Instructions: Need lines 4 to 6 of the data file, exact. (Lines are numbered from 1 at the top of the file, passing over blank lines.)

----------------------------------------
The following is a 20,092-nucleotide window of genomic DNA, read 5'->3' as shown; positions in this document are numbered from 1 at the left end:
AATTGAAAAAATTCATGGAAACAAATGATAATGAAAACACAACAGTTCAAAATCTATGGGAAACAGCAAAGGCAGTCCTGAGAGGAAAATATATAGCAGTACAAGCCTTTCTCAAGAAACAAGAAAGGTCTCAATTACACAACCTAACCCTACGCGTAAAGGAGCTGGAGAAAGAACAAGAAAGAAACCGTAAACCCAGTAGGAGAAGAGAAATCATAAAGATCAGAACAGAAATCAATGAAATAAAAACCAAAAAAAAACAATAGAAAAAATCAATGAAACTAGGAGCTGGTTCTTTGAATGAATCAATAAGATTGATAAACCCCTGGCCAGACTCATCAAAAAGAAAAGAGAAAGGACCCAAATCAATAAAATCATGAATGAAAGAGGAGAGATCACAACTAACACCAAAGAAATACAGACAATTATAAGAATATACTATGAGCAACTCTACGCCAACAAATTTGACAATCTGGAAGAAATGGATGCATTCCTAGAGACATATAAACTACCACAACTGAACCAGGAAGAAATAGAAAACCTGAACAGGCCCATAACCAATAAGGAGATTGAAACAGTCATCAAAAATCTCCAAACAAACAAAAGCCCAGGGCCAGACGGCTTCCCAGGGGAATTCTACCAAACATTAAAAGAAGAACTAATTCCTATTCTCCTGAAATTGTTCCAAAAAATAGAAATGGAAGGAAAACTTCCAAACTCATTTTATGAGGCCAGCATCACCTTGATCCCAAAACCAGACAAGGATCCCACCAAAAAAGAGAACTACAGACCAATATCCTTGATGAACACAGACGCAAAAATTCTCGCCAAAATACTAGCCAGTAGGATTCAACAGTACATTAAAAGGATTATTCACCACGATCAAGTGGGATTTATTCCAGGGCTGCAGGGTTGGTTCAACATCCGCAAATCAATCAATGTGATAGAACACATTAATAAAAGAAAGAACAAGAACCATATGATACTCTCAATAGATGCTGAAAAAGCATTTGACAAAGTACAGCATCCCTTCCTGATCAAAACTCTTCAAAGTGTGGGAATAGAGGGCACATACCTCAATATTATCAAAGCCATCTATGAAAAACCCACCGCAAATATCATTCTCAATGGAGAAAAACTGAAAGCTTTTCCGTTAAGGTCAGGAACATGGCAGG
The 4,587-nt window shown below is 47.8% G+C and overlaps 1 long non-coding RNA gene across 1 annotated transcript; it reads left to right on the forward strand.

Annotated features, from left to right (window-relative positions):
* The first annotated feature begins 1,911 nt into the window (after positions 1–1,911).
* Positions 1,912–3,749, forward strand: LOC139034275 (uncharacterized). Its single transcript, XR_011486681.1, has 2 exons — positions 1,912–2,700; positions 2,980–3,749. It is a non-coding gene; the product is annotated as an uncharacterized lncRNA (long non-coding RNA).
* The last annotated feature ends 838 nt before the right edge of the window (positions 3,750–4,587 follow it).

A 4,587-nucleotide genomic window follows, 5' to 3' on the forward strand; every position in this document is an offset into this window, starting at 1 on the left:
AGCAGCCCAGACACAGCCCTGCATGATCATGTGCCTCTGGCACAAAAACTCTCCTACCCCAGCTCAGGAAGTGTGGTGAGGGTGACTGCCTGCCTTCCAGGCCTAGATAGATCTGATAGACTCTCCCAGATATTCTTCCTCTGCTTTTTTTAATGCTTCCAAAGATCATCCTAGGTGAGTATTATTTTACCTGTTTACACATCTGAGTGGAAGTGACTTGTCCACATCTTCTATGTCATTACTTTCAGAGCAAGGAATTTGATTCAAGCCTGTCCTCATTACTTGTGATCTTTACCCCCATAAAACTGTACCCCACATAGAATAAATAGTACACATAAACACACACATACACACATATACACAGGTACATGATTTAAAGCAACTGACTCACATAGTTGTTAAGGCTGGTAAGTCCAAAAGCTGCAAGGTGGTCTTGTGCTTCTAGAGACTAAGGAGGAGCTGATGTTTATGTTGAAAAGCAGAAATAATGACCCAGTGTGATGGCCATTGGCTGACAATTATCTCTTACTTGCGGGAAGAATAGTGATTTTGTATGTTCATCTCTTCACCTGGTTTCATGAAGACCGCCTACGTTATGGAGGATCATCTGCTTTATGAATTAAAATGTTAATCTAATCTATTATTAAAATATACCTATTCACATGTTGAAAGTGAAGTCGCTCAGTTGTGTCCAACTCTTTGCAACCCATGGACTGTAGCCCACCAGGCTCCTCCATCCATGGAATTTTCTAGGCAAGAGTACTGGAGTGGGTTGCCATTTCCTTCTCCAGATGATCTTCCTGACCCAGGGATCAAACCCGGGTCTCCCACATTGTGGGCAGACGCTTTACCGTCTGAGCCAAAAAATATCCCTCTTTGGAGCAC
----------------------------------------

Annotated features, from left to right (window-relative positions):
* The first annotated feature begins 1,911 nt into the window (after positions 1–1,911).
* Positions 1,912–3,749, forward strand: LOC139034275 (uncharacterized). Its single transcript, XR_011486681.1, has 2 exons — positions 1,912–2,700; positions 2,980–3,749. It is a non-coding gene; the product is annotated as an uncharacterized lncRNA (long non-coding RNA).